How would you present your employment if you are working for a question and answer website like StackExchange (employer) and your job is to answer questions in a specific subject like Physics?

  • I didn't know this was a profession/employment. Who is the employer who pays for this? – herisson Aug 31 '15 at 3:33
  • You might call yourself a "Physics Stack Exchange [Question] Answerer" which, I'm sure, will open up an interesting conversation. – Jim Aug 31 '15 at 3:47
  • Broke, with too much time on their hands. I mean, hey, this is fun—but it's not a profession, because it doesn't pay. At best, it's a harmless hobby; at worst, an insidious addiction. – Brian Hitchcock Aug 31 '15 at 7:43
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    "Harmless drudge" is, I believe, the traditional and preferred term, at least for ELU. – deadrat Aug 31 '15 at 9:02
  • "Mythical beast" is the proper term. – Hot Licks Sep 1 '15 at 21:16

The generic term of on-line consultant may be preceeded by the speciality, i.e. "Physics".

  • You mean "on-line" physics consultant? – michael_timofeev Sep 2 '15 at 1:59
  • I was thinking at "physics on-line consultant", but your formulation is good as well. I don't know which sounds better. – Graffito Sep 2 '15 at 9:42


I have been getting quite frustrated with the growing number of people who, when you ask them what they do, say "I'm a consultant" -- and then when you ask them to elaborate, they are incapable of describing what they do in 25 words or less. So -- jump on the bandwagon!


Such a person might have a job title: "Subject Matter Expert -- Physics" or "Physics Subject Matter Expert". Another job title might emphasize their role in the on-line community: "Community Leader -- Physics".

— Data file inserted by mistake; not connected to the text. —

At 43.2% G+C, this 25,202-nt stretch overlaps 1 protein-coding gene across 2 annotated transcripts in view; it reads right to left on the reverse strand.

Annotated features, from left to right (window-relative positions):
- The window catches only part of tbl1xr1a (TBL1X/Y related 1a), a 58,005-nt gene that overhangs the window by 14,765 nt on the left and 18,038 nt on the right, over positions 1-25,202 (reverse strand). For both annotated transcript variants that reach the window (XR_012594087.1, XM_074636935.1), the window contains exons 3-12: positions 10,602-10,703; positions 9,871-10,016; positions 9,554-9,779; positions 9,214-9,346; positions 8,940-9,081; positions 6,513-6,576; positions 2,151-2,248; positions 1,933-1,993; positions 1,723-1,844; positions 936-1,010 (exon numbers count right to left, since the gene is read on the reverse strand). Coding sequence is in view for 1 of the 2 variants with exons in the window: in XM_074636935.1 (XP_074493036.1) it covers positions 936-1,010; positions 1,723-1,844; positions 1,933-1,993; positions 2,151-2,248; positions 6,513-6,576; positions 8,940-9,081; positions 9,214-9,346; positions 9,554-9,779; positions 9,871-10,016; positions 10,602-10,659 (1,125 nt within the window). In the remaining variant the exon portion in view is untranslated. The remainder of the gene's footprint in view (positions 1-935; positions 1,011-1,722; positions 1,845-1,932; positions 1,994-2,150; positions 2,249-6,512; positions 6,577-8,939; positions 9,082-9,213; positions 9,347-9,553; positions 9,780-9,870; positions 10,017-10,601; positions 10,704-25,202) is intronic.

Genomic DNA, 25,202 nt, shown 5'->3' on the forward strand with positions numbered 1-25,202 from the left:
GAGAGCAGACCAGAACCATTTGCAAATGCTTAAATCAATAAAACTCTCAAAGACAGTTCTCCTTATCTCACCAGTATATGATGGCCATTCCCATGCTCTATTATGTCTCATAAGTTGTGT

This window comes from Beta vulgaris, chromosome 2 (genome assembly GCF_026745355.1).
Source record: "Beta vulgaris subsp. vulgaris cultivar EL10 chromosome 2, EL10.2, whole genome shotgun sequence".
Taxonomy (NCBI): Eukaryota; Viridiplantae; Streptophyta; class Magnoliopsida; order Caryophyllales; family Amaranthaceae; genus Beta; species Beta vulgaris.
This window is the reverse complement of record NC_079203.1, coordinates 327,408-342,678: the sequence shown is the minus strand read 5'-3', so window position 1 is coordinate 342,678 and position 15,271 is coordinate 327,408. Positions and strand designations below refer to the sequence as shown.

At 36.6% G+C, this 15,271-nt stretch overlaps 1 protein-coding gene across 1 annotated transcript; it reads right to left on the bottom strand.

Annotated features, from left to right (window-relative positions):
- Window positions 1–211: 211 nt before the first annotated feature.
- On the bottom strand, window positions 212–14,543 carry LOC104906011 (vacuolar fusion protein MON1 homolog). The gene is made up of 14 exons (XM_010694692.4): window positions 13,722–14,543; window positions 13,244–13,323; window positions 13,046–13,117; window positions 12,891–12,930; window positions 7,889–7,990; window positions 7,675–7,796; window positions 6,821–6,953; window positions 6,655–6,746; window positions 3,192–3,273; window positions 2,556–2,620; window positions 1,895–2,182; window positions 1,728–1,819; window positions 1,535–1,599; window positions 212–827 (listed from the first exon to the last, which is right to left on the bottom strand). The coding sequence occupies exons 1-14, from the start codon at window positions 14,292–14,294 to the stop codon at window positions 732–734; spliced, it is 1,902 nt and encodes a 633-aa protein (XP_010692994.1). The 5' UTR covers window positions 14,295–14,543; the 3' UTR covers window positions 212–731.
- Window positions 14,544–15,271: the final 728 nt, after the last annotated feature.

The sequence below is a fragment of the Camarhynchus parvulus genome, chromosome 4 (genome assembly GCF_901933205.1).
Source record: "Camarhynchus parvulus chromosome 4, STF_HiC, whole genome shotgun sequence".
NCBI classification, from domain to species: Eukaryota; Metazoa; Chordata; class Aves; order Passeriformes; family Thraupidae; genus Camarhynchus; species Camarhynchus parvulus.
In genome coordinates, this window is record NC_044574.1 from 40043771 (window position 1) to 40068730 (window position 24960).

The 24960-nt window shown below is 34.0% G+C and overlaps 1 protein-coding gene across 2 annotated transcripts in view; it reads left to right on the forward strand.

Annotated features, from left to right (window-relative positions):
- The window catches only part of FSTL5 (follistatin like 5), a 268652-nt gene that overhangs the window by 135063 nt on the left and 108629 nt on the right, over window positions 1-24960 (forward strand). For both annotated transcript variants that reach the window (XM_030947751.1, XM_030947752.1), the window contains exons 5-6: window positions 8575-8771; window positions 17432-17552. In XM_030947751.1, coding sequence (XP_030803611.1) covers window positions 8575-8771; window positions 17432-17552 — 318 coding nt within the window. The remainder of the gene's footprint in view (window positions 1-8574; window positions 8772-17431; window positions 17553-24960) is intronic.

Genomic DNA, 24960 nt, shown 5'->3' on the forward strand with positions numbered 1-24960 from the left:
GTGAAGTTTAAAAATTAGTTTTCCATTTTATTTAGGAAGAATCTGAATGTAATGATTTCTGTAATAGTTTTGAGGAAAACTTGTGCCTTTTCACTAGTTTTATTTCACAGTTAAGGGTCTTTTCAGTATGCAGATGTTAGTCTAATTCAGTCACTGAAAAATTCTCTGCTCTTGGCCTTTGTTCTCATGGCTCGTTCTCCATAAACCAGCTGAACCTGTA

There are many other possible titles that are more fanciful and whimsical. For example: "Physics Guru" or "Oracle of Physics" or "Master Physicist".

  • None of these offer any hint that their job is answering questions on Stack Exchange. – Jim Aug 31 '15 at 5:05
  • Job titles do not usually mention the employer. Also job titles are often more general and more abstract than the duties involved. Thus, "Developer Evangelist" is more general and abstract than the tasks, which basically involve holding meetings, answering questions, going to conferences, etc. – MrMeritology Aug 31 '15 at 8:08
  • Expert is a title that can only be awarded by others, let alone that it has nothing to do with a 'profession'. – Tim Lymington Aug 31 '15 at 13:14
  • @TimLymington There are many job titles that contain words that, outside of that context, would not seem appropriate for self-attribution. Also, there are many companies that have job titles that include: "Subject Matter Expert" or "Expert" in some form, including consulting companies and publishers. – MrMeritology Aug 31 '15 at 17:22
  • @MrMeritology could you give some examples of jobs whose titles would not seem appropriate for self attribution? Being an English teacher I am curious to know if others think I shouldn't be calling myself that. – michael_timofeev Sep 2 '15 at 1:12

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